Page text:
The Center for Domestic Preparedness has added a new course to its catalogue of law enforcement courses.

The Vehicle-Borne Improvised Explosive Device Detection (VBIEDD) course is a one-day, eight-hour course the CDP teaches both as a resident course on the Anniston, Ala., campus and as a non-resident course at host locations. It was developed by the Department of Homeland Security’s Office for Bombing Prevention in partnership with FEMA and the CDP.

“There is a need for a comprehensive, standardized vehicle inspection procedure capable of detecting IEDs and other threats,” explained CDP’s Assistant Director of Curriculum Development and Evaluation, Bernice Zaidel. “While other training exists for IEDs, this is the only course to provide education and training in the DHS-approved procedures for conducting comprehensive vehicle inspections.”

The course provides responders and security professionals with a national guideline and practical application in a process consistently employed by jurisdictions to prevent and manage potential and known vehicle-borne IED incidents.

“Homeland Security Presidential Directive 4 and other National and [Department of Homeland Security] policies highlight the overwhelming need to counter the improvised explosive device threat,” Zaidel said. “The DHS Vehicle Inspection Guide, DHS Vehicle Inspection Video and this course provide the only DHS standards for conducting and training vehicle inspection procedures.”

In addition to the need for law enforcement officers to be trained on the VBIED awareness, Zaidel pointed out that many agencies follow the Chemical Facility Anti-Terrorism Standards and other standards. In addition, many businesses and organizations require vehicle inspection and reporting to ensure critical infrastructure security. All of those agencies and organizations need personnel who are properly trained on vehicle-borne IED detection.

The VBIEDD course provides all of that. The course provides response personnel with knowledge and skill in the IED threat, identification of components and devices, methods for reacting to IEDs, and the procedures for inspecting vehicles to detect vehicle-borne IEDs. The course includes an overview of the vehicle-borne IED threat, fundamentals of IED and explosive effects, means for creation of homemade explosive devices, vehicle-borne IED clues, vehicle inspection procedures and a comprehensive exercise for inspecting vehicles and identifying vehicle-borne IED threats, Zaidel explained.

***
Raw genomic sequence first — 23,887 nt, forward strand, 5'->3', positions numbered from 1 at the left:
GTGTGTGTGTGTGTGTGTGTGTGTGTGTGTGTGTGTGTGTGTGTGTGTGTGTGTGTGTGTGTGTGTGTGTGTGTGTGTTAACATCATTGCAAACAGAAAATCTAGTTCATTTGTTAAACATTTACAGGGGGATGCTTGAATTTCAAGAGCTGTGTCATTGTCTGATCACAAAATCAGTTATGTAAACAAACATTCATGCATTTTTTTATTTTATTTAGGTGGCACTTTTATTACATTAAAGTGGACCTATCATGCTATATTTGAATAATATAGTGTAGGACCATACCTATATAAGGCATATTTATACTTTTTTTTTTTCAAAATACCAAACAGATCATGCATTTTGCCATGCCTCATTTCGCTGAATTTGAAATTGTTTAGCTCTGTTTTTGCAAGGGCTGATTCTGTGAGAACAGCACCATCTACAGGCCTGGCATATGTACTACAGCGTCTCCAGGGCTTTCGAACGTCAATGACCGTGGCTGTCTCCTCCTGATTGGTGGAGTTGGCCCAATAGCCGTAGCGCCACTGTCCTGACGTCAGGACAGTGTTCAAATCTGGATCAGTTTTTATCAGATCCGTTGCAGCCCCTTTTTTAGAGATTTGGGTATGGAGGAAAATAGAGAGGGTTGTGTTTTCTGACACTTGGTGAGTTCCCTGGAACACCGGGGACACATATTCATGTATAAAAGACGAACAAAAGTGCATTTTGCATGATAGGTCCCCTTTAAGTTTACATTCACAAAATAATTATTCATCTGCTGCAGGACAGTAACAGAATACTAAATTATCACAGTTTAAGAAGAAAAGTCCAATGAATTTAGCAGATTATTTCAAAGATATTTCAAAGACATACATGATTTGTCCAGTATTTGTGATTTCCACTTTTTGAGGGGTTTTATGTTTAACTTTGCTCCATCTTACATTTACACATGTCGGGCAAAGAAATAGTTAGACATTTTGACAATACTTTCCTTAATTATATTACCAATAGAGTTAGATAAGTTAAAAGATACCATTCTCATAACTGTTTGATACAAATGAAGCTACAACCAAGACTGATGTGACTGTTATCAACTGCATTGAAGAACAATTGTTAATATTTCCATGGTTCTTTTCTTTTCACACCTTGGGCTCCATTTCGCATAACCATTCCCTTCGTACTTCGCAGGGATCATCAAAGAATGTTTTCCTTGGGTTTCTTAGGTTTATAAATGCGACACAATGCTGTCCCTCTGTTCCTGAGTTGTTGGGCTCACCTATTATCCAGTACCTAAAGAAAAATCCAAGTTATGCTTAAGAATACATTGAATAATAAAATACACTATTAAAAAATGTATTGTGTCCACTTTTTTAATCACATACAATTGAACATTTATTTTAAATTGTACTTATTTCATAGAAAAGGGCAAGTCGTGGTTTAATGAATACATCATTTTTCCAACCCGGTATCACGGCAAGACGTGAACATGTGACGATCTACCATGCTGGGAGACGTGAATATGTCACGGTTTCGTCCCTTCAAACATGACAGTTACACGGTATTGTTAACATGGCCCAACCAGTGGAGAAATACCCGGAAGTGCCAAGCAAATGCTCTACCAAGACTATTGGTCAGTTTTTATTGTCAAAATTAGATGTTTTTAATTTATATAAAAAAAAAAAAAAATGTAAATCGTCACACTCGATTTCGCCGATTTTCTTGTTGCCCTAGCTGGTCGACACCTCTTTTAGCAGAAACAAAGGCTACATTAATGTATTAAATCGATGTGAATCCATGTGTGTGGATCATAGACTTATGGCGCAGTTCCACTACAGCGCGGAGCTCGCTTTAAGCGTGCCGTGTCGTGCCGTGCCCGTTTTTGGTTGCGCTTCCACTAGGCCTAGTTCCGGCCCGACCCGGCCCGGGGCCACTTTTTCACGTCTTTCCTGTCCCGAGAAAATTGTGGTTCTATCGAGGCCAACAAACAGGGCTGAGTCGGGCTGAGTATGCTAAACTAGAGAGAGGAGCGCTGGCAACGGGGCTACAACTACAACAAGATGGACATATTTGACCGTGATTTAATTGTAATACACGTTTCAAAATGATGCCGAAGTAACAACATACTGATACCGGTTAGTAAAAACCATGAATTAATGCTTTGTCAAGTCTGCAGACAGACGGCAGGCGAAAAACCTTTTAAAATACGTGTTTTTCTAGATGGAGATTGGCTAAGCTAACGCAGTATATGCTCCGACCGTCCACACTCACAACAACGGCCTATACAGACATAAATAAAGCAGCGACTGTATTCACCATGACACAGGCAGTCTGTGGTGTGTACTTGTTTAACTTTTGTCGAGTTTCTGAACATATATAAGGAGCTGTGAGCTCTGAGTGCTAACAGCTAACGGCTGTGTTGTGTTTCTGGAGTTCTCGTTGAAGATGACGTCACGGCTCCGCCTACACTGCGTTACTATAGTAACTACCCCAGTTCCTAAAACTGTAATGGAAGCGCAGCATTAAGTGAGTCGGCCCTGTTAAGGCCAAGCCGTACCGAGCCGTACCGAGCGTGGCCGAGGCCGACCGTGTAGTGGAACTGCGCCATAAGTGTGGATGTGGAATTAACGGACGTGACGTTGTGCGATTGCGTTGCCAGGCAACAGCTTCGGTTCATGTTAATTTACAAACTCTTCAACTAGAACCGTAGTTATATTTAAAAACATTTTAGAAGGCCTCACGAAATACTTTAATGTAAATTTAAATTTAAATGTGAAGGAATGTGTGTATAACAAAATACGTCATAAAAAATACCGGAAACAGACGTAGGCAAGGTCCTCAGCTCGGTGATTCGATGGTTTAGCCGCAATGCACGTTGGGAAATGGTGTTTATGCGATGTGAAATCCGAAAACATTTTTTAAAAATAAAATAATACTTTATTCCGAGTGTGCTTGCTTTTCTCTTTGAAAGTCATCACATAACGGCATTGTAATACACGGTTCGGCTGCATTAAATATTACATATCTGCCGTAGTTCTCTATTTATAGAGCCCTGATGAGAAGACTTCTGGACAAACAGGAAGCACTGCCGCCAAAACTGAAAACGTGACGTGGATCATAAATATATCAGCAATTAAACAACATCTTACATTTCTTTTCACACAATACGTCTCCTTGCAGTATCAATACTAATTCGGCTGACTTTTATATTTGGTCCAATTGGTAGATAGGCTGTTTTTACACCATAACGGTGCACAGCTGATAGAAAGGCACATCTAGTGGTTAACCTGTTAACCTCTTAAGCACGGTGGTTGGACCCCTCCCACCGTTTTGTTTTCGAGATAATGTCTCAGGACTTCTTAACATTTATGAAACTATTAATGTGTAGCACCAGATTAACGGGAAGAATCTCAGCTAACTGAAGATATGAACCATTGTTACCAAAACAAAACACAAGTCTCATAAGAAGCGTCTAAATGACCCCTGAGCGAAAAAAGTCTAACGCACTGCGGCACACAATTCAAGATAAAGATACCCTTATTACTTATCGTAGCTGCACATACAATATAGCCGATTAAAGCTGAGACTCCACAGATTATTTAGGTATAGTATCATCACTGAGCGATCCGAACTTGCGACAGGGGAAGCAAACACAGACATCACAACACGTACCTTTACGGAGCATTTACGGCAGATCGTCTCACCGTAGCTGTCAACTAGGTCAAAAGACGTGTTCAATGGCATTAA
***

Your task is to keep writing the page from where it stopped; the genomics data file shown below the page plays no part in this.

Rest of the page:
One of the best features of the course is that, like most CDP training, there’s more to the course than sitting in a classroom listening to lectures.

The course instruction includes a hands-on practical exercise where the students apply the knowledge and skills they have learned during the first half-day of training. During the hands-on phase, the students are asked to perform inspections on a variety of vehicles against a performance standards checklist, Zaidel explained. The hands-on activities help the students to retain the knowledge and skills and – hopefully – will transfer this to their jobs, organizations and communities.

Based on the students’ responses in their end-of-course evaluations, the students have indicated that after taking the course they have a high confidence level in their abilities to perform the inspection standards and have a greater sense of preparedness.

The VBIED course is offered as part of a series of law enforcement courses as part of Programs AG, AH and AI.

CDP training for state, local and tribal responders is fully funded by DHS, to include travel, lodging and meals. For more information on VBEID and other upcoming courses, go to http://cdp.dhs.gov.